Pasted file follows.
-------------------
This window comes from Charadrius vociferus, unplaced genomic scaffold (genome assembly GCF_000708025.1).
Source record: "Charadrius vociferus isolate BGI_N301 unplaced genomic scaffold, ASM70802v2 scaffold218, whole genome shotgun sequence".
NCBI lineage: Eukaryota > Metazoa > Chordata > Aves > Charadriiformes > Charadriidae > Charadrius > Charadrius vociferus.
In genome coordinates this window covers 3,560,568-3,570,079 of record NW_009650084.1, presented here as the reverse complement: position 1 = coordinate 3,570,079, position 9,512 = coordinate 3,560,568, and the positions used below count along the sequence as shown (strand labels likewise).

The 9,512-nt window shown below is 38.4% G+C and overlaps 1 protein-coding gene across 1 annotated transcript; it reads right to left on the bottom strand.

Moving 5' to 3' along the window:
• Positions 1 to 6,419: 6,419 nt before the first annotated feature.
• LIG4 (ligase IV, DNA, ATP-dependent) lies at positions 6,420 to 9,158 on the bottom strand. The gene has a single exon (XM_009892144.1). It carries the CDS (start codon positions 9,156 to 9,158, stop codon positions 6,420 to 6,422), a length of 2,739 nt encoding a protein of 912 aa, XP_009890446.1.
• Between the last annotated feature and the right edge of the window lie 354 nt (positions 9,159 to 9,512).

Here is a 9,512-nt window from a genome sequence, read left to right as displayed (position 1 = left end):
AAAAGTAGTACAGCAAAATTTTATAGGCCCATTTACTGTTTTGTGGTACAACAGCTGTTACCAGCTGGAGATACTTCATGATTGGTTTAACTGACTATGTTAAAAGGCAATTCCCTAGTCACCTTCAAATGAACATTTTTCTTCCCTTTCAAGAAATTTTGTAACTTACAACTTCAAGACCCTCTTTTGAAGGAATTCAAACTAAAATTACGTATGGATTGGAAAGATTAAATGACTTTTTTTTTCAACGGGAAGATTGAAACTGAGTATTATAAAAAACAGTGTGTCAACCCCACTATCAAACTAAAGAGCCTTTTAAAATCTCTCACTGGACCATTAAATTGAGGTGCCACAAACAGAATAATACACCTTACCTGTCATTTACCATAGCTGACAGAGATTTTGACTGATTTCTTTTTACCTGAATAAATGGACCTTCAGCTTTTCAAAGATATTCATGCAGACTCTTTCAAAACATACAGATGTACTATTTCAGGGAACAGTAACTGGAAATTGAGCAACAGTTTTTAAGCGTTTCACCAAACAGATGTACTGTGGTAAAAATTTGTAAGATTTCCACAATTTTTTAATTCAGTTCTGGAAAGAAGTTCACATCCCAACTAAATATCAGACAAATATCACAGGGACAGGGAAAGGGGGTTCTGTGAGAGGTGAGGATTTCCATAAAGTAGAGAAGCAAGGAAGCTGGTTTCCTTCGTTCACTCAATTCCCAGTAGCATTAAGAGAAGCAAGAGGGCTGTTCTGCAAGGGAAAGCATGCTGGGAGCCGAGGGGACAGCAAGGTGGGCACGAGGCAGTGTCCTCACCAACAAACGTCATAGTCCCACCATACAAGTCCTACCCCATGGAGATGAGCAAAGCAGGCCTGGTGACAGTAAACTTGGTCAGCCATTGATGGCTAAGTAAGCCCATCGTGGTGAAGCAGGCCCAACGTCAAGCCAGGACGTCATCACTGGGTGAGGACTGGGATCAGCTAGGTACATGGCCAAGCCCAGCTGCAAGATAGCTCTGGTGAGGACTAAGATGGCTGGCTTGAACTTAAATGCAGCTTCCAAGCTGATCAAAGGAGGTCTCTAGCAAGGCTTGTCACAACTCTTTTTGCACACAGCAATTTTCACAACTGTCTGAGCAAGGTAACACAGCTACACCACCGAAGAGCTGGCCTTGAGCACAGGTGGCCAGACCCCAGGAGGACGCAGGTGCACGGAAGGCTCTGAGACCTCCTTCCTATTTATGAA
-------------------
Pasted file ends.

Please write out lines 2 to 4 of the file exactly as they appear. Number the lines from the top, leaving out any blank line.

Source record: "Charadrius vociferus isolate BGI_N301 unplaced genomic scaffold, ASM70802v2 scaffold218, whole genome shotgun sequence".
NCBI lineage: Eukaryota > Metazoa > Chordata > Aves > Charadriiformes > Charadriidae > Charadrius > Charadrius vociferus.
In genome coordinates this window covers 3,560,568-3,570,079 of record NW_009650084.1, presented here as the reverse complement: position 1 = coordinate 3,570,079, position 9,512 = coordinate 3,560,568, and the positions used below count along the sequence as shown (strand labels likewise).